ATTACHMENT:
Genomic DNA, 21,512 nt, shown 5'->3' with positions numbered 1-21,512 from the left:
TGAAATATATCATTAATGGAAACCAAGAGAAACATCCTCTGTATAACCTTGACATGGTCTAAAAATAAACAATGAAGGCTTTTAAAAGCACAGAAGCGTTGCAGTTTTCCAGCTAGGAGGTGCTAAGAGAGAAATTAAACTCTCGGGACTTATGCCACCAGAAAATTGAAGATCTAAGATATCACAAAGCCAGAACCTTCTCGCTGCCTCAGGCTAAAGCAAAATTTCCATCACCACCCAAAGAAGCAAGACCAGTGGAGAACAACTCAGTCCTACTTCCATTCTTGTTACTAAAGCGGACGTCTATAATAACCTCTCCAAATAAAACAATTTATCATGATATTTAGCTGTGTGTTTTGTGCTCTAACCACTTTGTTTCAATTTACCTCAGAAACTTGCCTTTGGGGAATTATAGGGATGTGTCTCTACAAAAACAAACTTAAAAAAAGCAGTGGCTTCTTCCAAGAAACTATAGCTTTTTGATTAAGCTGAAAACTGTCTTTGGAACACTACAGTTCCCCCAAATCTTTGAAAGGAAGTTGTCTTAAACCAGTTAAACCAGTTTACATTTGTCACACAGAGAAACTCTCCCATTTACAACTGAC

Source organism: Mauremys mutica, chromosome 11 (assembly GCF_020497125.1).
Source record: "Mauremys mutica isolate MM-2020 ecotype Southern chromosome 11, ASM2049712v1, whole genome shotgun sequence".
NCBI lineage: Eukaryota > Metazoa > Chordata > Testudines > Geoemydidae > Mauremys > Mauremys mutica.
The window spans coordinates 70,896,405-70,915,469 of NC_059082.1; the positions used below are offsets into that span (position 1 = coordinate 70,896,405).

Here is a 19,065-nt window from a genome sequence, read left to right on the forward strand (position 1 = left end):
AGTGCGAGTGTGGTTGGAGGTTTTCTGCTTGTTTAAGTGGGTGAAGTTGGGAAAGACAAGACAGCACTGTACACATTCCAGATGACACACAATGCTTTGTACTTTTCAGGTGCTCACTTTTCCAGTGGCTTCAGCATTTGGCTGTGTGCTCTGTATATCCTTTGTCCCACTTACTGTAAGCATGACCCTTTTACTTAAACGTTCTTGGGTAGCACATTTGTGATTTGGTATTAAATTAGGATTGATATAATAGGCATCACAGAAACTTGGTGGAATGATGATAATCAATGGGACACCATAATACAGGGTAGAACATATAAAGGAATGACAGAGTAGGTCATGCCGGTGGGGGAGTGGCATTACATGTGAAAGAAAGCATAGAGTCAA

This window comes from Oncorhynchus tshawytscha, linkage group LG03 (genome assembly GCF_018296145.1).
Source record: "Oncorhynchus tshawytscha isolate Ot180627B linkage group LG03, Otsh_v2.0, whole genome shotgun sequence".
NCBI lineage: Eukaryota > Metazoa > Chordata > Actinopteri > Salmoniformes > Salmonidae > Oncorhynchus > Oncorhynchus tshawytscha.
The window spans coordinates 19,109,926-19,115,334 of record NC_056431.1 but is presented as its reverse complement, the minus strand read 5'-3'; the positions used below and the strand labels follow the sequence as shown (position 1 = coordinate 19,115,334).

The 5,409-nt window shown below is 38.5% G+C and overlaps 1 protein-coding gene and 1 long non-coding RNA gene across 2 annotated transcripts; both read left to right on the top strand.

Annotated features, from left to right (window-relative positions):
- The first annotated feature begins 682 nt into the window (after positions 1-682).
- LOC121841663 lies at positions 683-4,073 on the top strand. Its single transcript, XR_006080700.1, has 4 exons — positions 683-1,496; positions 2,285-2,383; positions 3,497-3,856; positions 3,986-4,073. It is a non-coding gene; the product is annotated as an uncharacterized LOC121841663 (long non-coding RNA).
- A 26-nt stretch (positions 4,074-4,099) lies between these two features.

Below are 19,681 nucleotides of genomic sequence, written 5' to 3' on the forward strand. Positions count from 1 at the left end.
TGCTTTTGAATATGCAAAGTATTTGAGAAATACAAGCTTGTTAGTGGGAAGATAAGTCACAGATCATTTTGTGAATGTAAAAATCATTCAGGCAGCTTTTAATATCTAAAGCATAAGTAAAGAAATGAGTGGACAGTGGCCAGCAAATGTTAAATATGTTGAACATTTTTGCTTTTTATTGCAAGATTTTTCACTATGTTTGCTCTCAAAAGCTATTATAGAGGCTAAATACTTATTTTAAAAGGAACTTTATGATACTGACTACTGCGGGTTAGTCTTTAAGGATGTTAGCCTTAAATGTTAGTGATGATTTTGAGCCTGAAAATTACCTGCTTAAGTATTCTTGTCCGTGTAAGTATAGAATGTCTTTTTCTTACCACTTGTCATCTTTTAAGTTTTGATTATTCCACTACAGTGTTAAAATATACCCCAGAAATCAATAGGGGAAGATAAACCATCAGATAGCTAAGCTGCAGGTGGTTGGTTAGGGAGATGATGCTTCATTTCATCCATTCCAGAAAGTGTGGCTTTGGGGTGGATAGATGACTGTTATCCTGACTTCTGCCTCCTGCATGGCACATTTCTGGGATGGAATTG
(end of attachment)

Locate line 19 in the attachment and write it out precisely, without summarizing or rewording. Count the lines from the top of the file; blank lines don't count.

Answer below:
TGCTTTTGAATATGCAAAGTATTTGAGAAATACAAGCTTGTTAGTGGGAAGATAAGTCACAGATCATTTTGTGAATGTAAAAATCATTCAGGCAGCTTTTAATATCTAAAGCATAAGTAAAGAAATGAGTGGACAGTGGCCAGCAAATGTTAAATATGTTGAACATTTTTGCTTTTTATTGCAAGATTTTTCACTATGTTTGCTCTCAAAAGCTATTATAGAGGCTAAATACTTATTTTAAAAGGAACTTTATGATACTGACTACTGCGGGTTAGTCTTTAAGGATGTTAGCCTTAAATGTTAGTGATGATTTTGAGCCTGAAAATTACCTGCTTAAGTATTCTTGTCCGTGTAAGTATAGAATGTCTTTTTCTTACCACTTGTCATCTTTTAAGTTTTGATTATTCCACTACAGTGTTAAAATATACCCCAGAAATCAATAGGGGAAGATAAACCATCAGATAGCTAAGCTGCAGGTGGTTGGTTAGGGAGATGATGCTTCATTTCATCCATTCCAGAAAGTGTGGCTTTGGGGTGGATAGATGACTGTTATCCTGACTTCTGCCTCCTGCATGGCACATTTCTGGGATGGAATTG